AeroNewsX has learnt that Royal Brunei Airlines has returned its A330-900neo to its lessor, HiFly. While the airline has yet to confirm this information, the aircraft registered CS-TKY, has returned to Beja Airport in Portugal, likely due to the coronavirus outbreak.
Royal Brunei Airlines became the first customer for HiFly’s new Airbus A330-900neo back in late-September 2019. The new aircraft replaced a Wamos Air Airbus A330-200 that had been with the carrier since early-August.
The A330-900neo was on wet-lease to Royal Brunei until November 2019, a date that was quietly extended.
This could just be a temporary grounding amid the coronavirus crisis, but returning the plane to Beja Airport for a temporary grounding doesn’t make sense. Similar to other airlines, Royal Brunei is looking to cut services – and retiring its ‘temporary’ A330-900neo was the way to do it.
In a press release, Royal Brunei Airlines said it will operate ‘a revised and substantially reduced flying program across March and April.’ From 22 March onwards, the carrier will slash its network, only operating to Singapore, Melbourne, Hong Kong and Manila from Brunei. Prior to the global coronavirus outbreak, the carrier operated to 30 destinations worldwide. From tomorrow, the carrier’s network will shrink by almost 85%.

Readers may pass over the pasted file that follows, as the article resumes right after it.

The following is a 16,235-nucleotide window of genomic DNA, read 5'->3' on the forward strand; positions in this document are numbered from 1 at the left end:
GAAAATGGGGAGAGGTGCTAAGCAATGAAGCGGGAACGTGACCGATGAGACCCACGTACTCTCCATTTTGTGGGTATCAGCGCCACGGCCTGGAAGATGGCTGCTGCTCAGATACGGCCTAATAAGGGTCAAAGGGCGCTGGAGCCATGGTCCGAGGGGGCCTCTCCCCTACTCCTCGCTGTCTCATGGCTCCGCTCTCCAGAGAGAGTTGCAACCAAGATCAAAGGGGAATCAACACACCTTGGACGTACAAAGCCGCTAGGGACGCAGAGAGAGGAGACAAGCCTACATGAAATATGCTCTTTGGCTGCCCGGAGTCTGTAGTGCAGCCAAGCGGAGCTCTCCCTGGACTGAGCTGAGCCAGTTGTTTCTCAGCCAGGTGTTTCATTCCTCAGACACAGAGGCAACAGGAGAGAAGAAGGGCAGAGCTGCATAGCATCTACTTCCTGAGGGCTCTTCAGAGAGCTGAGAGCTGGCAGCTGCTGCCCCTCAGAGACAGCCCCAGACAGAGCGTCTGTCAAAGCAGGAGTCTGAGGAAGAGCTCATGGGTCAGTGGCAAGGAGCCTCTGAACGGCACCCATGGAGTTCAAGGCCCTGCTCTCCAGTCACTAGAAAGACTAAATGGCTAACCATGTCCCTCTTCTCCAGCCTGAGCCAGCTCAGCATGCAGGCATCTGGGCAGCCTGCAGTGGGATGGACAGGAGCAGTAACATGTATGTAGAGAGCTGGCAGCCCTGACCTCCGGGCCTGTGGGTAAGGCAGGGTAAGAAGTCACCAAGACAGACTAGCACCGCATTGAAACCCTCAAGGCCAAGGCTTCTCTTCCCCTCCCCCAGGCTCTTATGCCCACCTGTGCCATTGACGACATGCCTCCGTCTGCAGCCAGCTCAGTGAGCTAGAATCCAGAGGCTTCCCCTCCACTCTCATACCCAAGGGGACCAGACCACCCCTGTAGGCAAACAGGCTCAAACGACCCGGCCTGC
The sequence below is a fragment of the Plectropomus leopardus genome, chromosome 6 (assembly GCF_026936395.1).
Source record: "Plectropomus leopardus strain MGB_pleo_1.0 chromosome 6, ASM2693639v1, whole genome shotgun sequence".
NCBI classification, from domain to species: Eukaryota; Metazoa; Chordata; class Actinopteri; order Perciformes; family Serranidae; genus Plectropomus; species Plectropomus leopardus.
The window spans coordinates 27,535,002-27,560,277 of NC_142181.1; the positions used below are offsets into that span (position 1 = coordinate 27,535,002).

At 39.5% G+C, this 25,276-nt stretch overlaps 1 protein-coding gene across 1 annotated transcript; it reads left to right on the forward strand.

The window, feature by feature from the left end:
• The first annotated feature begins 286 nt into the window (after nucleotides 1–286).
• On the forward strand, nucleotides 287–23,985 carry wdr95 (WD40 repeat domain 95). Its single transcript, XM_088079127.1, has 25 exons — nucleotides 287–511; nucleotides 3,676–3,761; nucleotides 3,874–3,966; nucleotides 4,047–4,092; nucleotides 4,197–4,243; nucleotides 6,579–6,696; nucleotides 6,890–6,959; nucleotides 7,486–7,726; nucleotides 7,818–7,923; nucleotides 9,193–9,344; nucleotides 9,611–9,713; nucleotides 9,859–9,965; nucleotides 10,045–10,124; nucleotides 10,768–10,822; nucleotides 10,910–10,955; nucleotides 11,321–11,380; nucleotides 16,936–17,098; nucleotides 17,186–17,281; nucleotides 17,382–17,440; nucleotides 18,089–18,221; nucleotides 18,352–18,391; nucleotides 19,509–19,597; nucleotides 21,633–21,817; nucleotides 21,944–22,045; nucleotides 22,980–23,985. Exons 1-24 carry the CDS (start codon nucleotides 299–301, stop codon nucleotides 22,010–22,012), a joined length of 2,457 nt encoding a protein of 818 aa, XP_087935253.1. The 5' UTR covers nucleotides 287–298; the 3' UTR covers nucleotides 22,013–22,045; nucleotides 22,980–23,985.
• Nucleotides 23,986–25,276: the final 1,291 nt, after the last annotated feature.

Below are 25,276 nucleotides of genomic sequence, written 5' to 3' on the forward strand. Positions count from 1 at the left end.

The Lufthansa Group had announced earlier this week that it will be temporarily grounding around 700 of its 763 aircraft. The announcement came as the group announced its results for 2019, reporting an adjusted EBIT of EUR2 billion, “in line with the forecast despite considerable charges”. Frankfurt Airport will be closing one of its runways and the adjacent taxiway to park some of Lufthansa’s grounded aircraft. The remaining aircraft will go to Berlin Schönefeld Airport and possibly other airports in Europe.
Cathay Pacific and Cathay Dragon had, due to the coronavirus, announced that they would be cutting 96% of capacity on their passenger networks in April and May.
We have reached out to Royal Brunei Airlines for a comment.